8. The real problem with the ‘aid effectiveness’ craze that pervades the development literature is that it narrows our focus down to micro-interventions at a local level that yield results that can be mostly observed in the short term. At first glance, this approach may seem reasonable and even enticing. But it tends to ignore the broader macroeconomic, political and institutional drivers of impoverishment and underdevelopment.*** Aid projects may yield satisfying micro-results, but they generally do little to change the systems that produce the problems in the first place. What we need instead is to tackle the real root causes of poverty, inequality and climate change. (Fifteen leading economists, including three Nobel winners in The Guardian)
***: Foreign (and domestic) funding for truly HR-based development initiatives is painfully scarce and this will only change when funders/funding provide/s core support that allows grantee organizations, representing claim holders, to make their own locally-relevant decisions and to forcefully demand the needed changes. (adapted from Barbara Klugman)

9. Taken to the field level, development NGOs have locked themselves into a pattern of projects that stimulate a lot of activity, achieve great results on a micro level, but contribute pitifully little to systemic change. This is a huge failing since we were meant to ‘make poverty history’ as far back as 2005: We have not. Unfortunately, individual donors are not asking why.

10. Basically, a paradigm shift is needed. Especially international NGOs cannot go on delivering projects that leave the root of the problem unmoved. This is an uncomfortable truth, not just for the development NGOs that have been running projects in the developing world for several decades, but also for their supporters and donors. It begs the question: Why, if we have been giving billions of dollars in aid for over 40 years, are more than half of the world’s population still living below the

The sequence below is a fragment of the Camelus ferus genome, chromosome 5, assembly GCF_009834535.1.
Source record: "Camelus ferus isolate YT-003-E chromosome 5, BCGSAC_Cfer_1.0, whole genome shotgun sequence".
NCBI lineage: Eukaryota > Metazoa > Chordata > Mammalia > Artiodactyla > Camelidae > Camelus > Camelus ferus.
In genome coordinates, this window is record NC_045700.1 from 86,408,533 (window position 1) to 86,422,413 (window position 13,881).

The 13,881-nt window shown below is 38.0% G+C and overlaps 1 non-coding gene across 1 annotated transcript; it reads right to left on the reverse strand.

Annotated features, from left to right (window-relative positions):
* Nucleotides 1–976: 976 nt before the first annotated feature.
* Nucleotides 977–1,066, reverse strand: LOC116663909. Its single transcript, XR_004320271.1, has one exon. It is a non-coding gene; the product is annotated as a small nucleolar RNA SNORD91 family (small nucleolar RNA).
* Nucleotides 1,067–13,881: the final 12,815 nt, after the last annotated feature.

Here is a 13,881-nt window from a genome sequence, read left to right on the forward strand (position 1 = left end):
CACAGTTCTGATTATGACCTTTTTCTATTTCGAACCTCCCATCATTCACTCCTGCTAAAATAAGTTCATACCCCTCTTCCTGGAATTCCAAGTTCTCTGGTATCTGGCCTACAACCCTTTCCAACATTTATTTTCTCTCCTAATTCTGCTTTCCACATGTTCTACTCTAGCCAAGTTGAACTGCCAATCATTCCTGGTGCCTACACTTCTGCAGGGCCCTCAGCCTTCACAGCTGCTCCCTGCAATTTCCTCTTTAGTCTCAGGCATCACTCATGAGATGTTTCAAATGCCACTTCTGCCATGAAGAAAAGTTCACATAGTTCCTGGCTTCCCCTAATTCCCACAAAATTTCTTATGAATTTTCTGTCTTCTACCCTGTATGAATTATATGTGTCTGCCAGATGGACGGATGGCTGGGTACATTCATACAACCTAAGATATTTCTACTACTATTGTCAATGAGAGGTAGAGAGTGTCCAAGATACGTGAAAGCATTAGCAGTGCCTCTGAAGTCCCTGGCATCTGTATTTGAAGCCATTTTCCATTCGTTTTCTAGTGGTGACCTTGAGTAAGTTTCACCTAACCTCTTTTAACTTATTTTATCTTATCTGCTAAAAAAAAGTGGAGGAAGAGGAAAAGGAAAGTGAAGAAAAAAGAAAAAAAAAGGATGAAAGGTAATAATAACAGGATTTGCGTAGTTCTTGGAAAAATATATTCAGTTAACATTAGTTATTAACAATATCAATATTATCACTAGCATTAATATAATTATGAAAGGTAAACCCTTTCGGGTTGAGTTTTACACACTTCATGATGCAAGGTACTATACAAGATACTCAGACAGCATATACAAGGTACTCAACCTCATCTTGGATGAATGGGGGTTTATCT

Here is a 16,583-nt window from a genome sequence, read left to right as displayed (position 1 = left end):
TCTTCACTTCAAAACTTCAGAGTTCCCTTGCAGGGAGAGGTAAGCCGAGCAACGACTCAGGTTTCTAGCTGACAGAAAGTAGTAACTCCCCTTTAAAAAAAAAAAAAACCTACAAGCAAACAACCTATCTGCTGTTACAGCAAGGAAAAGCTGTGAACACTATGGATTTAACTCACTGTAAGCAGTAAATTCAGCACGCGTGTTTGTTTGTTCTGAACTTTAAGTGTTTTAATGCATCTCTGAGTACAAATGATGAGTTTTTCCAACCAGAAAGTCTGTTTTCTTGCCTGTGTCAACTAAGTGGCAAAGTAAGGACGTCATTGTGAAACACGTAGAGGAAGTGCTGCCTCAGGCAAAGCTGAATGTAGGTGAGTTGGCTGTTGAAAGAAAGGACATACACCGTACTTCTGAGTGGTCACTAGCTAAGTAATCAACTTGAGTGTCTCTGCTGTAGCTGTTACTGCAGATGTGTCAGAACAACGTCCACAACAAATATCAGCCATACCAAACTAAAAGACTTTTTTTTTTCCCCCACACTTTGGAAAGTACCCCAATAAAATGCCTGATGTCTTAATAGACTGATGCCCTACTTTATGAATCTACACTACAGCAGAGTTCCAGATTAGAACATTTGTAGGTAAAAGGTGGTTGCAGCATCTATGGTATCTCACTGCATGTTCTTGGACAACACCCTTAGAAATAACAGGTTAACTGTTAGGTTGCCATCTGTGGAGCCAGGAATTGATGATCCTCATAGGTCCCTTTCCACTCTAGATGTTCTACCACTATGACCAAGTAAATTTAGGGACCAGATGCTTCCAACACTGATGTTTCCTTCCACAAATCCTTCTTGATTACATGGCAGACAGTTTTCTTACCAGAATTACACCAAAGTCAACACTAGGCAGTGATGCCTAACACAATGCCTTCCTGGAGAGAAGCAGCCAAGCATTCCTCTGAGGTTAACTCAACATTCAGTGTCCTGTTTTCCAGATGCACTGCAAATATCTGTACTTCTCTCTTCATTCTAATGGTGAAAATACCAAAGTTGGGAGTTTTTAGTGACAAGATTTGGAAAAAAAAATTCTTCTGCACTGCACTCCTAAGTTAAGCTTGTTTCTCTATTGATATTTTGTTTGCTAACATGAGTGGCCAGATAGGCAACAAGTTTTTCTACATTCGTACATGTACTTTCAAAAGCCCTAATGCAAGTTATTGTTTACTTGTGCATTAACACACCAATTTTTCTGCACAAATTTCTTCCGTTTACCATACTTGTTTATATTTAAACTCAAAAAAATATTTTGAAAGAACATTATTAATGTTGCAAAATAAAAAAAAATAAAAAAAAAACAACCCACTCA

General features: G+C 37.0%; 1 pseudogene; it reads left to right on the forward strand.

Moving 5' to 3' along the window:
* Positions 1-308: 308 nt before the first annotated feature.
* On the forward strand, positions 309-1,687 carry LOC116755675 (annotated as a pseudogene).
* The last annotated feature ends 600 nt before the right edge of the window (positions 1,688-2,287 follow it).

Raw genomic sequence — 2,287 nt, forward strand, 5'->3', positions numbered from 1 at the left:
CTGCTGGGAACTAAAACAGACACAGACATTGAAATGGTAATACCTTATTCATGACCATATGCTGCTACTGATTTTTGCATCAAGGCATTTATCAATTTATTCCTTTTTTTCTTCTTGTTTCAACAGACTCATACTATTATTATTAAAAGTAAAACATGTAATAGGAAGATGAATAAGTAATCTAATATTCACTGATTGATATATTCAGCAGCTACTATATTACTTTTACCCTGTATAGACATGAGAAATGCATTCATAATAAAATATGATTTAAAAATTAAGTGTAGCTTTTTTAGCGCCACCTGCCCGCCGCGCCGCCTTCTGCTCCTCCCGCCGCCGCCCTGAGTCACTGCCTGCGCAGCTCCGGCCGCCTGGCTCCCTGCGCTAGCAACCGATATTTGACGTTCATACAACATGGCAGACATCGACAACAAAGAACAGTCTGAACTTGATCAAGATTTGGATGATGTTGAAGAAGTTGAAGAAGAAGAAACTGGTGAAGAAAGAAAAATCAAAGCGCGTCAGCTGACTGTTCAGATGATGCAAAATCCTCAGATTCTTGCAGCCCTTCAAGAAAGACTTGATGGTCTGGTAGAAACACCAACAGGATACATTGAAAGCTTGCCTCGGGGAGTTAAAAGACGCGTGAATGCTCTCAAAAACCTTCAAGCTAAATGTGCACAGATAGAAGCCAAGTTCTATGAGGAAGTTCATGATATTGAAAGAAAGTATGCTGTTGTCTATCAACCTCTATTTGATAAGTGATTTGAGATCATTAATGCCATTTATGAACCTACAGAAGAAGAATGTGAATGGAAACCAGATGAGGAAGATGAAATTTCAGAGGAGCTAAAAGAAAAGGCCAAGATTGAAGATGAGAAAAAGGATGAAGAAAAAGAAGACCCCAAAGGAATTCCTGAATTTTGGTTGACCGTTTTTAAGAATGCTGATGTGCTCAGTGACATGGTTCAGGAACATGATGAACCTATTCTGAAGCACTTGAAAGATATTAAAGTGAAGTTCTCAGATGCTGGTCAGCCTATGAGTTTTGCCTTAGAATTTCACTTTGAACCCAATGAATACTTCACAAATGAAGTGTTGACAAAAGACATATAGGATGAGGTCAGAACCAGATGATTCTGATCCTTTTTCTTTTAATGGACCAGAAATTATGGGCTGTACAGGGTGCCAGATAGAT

poverty line? (The Glacier Trust)

11. Since aid projects yield satisfying (?) micro-results they generally do little to change the systems at the base of the problems in the first place. As said, what we need instead is to tackle the real root causes of poverty, inequality, HR violations, and climate change.

12. Donors increasingly want to see more ‘impact’ for their money so practitioners in the field are searching for ways to make their projects more effective as politicians want more financial accountability behind aid budgets. One popular option has been to audit projects for results. The argument is that assessing ‘aid effectiveness’ –a buzzword now ubiquitous in the development literature– will help decide what to focus-on.

Bottom line

13. Since development still ultimately means people’s liberation, social justice, HR and equality (Jan Pronk), does the diplomatic merry-go-round in UN agencies matter any more? Why would social movement leaders expect these intergovernmental organizations to resolve problems that these agencies themselves have partly caused? Without a commitment from the world’s rich countries, it is very hard to see how the multilateral institutions will function exerting their clear pro-people mandate. Affected member states too often put their heads in the sand on this. What public interest civil society organizations and social movements are after is accountability as relates to multilateral organizations’ obligations, especially the social determination elements of the Sustainable Development Goals.

14. I am not leaving out the issue of the grossly unfair multilateral trading system: The same urgently also needs to change if the world is to respond to the challenges of climate change, economic inequality, HR violations, social exclusion, and the growing monopoly control of transnational corporations across the board. There are enough rules telling countries what they may not do. It is time to engage in the struggle for trade rules that give countries a positive agenda to promote truly sustainable development. (Tim Wise, Sophia Murphy) The change is not going to come from above!

15. Therefore, I would say we have deceived our students worldwide only making them believe they are learning key issues about the ins and outs of a HR-responsive sustainable development. (Mirentxu Anaya) Are our universities using human rights only rhetorically…?

Claudio Schuftan, Ho Chi Minh City
Your comments are welcome at schuftan@gmail.com
www.claudioschuftan.com

Postscript/Marginalia
-Stretched end-to-end in dollar bills, poor countries’ foreign debt would now reach from here to the sun, no less than 93 million miles. Admitting at last that debt is a development rather than a banking problem would be a major advance. (Daniel Nelson)